Fearlessness

Just back from Stop N Shop, where a kid in a cart said, “Mom, we’re only in the aisle near the milk and the butter and ice cream.”

“Yes,” mother said.

“And the cheese is all the way on the other side, so I don’t have to worry.”

I’ve confirmed, there is a fear of cheese, and it is turophobia.

Other things that happened at the Stop N Shop include a woman who said to her brother or boyfriend or husband or friend, “I should work here.”

“Wut,” muttered the bro/hus/friend.

“I know everyone here, I might as well work here!” She laughed at her joke, which was not really a joke of any description, while her companion did not laugh at all.

At checkout, the computerized woman inside the self checkout machine says, after you punch in a product code and put your produce on the scale, “Please remove your…MANGOES.” It says the all caps part much louder. Or: “Please remove your…BANANAS.” It’s quite an absurd way to be addressed.

Outside, a woman approached a convertible car parked in the handicapped spot, thus smack front and center of the lot where everyone merges coming in and out. The woman loudly greeted two white-haired poodles who stood tall on white leather seats furiously wagging their tails. She issued her coos in a showy manner, as if we would all envy the canine companionship she enjoys.

Nice sunset as I pedaled out of the Stop N Shop lot saying aloud to myself, “I must have 175 pounds of groceries on my back,” and pumping up a hill with the rising roar of city bus just behind me. I said 175 pounds because that was the weight that a transit company in Minneapolis insisted, this morning on the phone, that my queen size mattress and box spring weigh, a figure which subsequently accompanied me throughout the day. I found that an overestimate. I found it far-fetched. I found it hyperbolic. I trust that this transit company is an honorable and capable business harboring no intentions of deceiving me, and I credit its ability to gather data and average it, but upon hearing the claim that the eight to ten queen mattresses they move per day weigh on average 175 pounds, a great blossom of skepticism bloomed at the forefront of my consciousness, and it has yet to wilt.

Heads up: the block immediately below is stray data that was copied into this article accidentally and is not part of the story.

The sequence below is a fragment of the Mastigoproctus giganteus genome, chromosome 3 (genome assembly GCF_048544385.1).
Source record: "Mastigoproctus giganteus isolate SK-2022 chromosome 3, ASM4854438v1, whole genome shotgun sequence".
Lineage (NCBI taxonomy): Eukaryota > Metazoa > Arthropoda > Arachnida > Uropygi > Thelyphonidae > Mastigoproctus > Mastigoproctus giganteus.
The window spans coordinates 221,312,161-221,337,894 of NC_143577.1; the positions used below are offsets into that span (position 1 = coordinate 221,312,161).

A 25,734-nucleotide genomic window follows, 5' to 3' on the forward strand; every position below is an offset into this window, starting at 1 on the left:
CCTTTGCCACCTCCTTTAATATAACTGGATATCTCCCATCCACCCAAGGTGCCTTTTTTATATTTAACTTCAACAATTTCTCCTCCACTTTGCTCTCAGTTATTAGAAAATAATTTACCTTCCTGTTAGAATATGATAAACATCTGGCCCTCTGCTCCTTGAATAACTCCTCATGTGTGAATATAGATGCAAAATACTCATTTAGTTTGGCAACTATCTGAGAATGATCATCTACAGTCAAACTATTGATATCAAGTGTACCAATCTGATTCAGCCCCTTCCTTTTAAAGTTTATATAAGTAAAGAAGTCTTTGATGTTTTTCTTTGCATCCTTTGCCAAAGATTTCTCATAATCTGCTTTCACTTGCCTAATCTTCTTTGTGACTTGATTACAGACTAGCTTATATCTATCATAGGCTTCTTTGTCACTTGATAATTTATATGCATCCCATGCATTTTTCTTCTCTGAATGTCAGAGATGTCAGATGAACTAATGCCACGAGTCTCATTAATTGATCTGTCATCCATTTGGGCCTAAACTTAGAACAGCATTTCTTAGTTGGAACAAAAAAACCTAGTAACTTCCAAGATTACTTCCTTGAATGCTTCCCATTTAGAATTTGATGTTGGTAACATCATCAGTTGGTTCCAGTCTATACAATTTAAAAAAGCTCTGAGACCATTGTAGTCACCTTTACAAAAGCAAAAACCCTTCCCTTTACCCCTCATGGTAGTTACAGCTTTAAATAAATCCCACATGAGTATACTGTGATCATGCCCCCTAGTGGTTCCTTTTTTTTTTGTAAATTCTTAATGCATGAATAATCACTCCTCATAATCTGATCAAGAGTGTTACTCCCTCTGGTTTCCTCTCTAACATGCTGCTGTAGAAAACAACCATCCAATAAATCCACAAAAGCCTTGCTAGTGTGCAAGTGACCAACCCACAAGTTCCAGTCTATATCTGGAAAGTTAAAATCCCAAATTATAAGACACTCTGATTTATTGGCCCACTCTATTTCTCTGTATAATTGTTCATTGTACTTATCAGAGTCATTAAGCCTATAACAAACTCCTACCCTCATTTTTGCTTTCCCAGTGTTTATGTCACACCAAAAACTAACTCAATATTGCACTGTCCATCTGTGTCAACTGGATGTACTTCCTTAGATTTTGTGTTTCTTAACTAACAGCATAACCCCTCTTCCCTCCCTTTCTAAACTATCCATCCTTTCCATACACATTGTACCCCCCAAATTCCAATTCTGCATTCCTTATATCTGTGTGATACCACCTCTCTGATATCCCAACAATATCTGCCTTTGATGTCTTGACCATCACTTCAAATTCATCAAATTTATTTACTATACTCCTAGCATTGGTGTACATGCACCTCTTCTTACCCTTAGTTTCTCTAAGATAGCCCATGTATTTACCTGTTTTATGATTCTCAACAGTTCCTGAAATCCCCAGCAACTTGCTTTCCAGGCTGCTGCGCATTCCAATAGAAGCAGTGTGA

But most of all I found it rude, their presumption of knowing me and the weight of my furniture. If I were a German lexicographer I would insist on coining a word for that tomorrow morning at the office before the strike of ten. Why isn’t there a website where I can enter “offense at another presuming to know the weight of one’s furniture,” click a button, and receive in return 29 letters of the alphabet arranged to precisely name my emotional experience? Such a word would be much more useful to us all these days than the worn-out schadenfreude.

We can put a man on the moon, but we can’t stop American teenagers in a jeep from laughing “Ha ha” at the old guy pumping up a hill with 175 pounds of groceries on his back while a bus bears down on him. But the sky was a succulent orange, the orange of a most fearful cheese.